Despite Europe’s recent struggles, the economy is still growing strong.


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.The possibility of a gas supply shutdown has become increasingly concerning to officials in Europe.

.Majority state-owned energy giant Gazprom of Russia shut off gas to Europe from its Nord Stream 1 pipeline to 20% of full capacity this week.

.A lot of economists think the euro zone will suffer a recession next year.

Image Source- The Guardian

In the second quarter of the year, growth in the euro zone’s economy sped up, but then Russia cut its gas supplies and derailed the region’s growth prospects.

According to the EU’s statistics office, a group of 19 nations from Europe achieved an annualized growth rate of 0.7% in the second quarter, which outpaced forecasts for 0.2% growth. This follows a growth rate of 0.5% in the first quarter.

Despite the negative annualized readings out of the United States for both the first and second quarters, the euro zone continues to benefit from the reopening of its economy after the pandemic.

However, some economists are anticipating the euro zone to contract during the upcoming year, with Nomura, for example, forecasting a 1.2% annual decline and Berenberg suggesting a 1% reduction.

According to the European Commission, the executive arm of the EU, a recession could begin as early as this year if Russia completely cuts off the gas supplies to the region.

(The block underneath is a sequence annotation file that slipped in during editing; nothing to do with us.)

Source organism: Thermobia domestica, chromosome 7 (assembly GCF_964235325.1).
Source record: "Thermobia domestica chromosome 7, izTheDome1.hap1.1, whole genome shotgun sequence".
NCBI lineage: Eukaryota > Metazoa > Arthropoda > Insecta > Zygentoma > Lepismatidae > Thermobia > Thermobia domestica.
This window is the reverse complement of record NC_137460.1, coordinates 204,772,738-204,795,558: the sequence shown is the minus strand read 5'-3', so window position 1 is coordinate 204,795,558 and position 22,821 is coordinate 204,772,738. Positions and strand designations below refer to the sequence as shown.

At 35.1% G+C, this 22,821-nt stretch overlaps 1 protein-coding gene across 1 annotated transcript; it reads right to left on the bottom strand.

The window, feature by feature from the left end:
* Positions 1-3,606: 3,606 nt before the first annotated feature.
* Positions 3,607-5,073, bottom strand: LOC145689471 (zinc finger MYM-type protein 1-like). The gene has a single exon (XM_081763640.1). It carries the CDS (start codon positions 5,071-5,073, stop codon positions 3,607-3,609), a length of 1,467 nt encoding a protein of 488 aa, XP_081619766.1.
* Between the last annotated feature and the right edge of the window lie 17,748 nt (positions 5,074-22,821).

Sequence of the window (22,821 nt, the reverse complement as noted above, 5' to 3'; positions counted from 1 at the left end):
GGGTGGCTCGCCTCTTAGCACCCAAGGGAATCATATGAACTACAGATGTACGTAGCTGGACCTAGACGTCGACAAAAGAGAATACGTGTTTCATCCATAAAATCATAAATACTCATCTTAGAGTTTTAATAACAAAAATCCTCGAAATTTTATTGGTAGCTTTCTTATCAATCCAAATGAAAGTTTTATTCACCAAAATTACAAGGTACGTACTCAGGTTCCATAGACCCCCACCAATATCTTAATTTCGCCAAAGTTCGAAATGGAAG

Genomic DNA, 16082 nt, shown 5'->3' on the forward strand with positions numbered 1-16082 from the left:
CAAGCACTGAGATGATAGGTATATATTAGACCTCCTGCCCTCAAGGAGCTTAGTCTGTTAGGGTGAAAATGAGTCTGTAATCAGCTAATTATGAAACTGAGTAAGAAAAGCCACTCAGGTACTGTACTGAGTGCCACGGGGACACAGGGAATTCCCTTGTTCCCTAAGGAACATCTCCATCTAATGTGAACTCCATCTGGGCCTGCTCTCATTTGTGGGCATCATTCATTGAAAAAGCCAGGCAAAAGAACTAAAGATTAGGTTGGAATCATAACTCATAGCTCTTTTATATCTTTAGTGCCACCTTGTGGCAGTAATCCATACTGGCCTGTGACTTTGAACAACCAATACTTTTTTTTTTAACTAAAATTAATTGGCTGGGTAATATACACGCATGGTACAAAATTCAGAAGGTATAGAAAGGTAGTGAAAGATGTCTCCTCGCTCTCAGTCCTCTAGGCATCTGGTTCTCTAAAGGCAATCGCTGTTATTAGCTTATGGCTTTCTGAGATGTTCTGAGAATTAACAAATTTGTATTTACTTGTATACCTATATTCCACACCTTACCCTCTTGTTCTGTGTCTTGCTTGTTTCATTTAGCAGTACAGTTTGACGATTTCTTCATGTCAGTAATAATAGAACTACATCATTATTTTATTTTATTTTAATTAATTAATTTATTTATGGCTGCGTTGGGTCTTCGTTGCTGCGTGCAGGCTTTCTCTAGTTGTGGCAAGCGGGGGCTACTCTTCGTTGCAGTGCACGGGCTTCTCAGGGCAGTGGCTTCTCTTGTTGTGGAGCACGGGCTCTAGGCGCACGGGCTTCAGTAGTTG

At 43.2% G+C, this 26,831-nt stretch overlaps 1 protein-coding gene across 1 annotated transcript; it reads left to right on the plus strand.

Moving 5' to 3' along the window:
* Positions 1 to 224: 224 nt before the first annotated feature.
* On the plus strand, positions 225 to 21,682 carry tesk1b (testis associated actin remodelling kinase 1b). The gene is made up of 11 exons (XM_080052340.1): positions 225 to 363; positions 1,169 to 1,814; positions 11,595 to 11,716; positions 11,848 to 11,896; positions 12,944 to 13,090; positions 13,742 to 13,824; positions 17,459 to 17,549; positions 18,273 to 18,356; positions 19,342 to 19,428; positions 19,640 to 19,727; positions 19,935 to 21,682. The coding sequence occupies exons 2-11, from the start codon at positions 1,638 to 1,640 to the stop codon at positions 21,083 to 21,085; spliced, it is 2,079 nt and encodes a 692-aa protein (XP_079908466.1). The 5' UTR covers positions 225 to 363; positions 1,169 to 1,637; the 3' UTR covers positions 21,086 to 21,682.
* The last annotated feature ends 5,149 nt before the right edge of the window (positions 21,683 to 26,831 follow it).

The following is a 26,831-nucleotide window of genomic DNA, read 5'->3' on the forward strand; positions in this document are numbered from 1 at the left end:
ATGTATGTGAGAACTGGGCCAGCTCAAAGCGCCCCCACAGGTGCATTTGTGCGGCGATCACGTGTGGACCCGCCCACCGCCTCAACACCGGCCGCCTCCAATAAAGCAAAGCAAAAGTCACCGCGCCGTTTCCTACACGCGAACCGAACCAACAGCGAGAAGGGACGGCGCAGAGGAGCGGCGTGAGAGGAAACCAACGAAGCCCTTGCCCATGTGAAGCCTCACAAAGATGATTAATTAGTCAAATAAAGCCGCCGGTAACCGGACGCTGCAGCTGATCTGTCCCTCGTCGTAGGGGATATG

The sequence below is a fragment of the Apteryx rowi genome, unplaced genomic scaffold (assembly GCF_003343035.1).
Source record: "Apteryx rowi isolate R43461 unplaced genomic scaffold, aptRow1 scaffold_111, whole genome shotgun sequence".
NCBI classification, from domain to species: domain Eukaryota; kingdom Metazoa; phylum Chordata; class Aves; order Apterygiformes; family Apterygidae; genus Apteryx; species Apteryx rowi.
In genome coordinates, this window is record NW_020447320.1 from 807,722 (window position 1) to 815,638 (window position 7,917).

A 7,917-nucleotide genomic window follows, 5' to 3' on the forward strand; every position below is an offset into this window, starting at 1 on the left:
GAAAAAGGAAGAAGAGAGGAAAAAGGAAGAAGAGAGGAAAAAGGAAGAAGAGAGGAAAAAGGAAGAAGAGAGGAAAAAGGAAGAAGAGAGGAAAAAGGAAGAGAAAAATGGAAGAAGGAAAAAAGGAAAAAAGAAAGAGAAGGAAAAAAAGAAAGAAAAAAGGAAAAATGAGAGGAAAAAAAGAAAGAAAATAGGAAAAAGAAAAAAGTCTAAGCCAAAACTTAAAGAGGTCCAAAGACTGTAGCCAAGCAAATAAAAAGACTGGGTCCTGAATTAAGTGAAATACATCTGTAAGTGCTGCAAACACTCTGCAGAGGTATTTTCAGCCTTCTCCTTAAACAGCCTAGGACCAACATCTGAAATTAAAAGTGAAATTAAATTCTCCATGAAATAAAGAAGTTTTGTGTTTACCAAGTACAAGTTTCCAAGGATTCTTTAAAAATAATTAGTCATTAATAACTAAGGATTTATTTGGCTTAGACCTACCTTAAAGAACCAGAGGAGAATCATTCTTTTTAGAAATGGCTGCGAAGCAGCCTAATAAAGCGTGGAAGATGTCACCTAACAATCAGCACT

Russia denies it is threatening to weaponize its energy resources as European officials have expressed concern.

Despite this, Gazprom, the country’s biggest energy company, reduced gas supplies to Europe via the Nord Stream 1 pipeline by 20% this week. The gas supplies from Russia have already been disrupted in 12 EU countries, and a handful have been cut off entirely.

The European Commissioner for Economics, Paolo Gentiloni, says the latest GDP figures are good news.

Some uncertainty still remains for the upcoming quarters: [we] need to maintain unity and be ready to respond to an evolving situation as needed, he stated.

The GDP data comes at a time of inflation which is already high in the euro zone. In this month’s monetary policy announcement, the European Central Bank has hiked interest rates, making them higher than the US Federal Reserve’s in an effort to bring down consumer prices.

Meanwhile, the region’s rising inflation is being driven by the energy crisis, meaning further cuts to Russian gas supplies could push up prices even further.

Given the challenges to both European geopolitical and macroeconomic growth we’ve been experiencing lately, it’s wonderful to see that things are looking a little better than they were a few months ago, Rachel Barton, Accenture’s Europe strategy lead, said in an email.

though there is no saying for sure, it is clear that supply chain disruptions, soaring energy prices, and record-breaking levels of inflation will have a lasting impact.

According to Andrew Kenningham, chief Europe economist at Capital Economics, Friday’s GDP figure would mark “by far the best quarterly growth rate in a while.”

The fact that inflation was once again higher than expected only underscores how difficult the economy is going to be. We expect a recession to start this year,” he added.

Friday, Eurostat released revised inflation figures, putting annual inflation at 8.9% in July, up from 8.6% in June.


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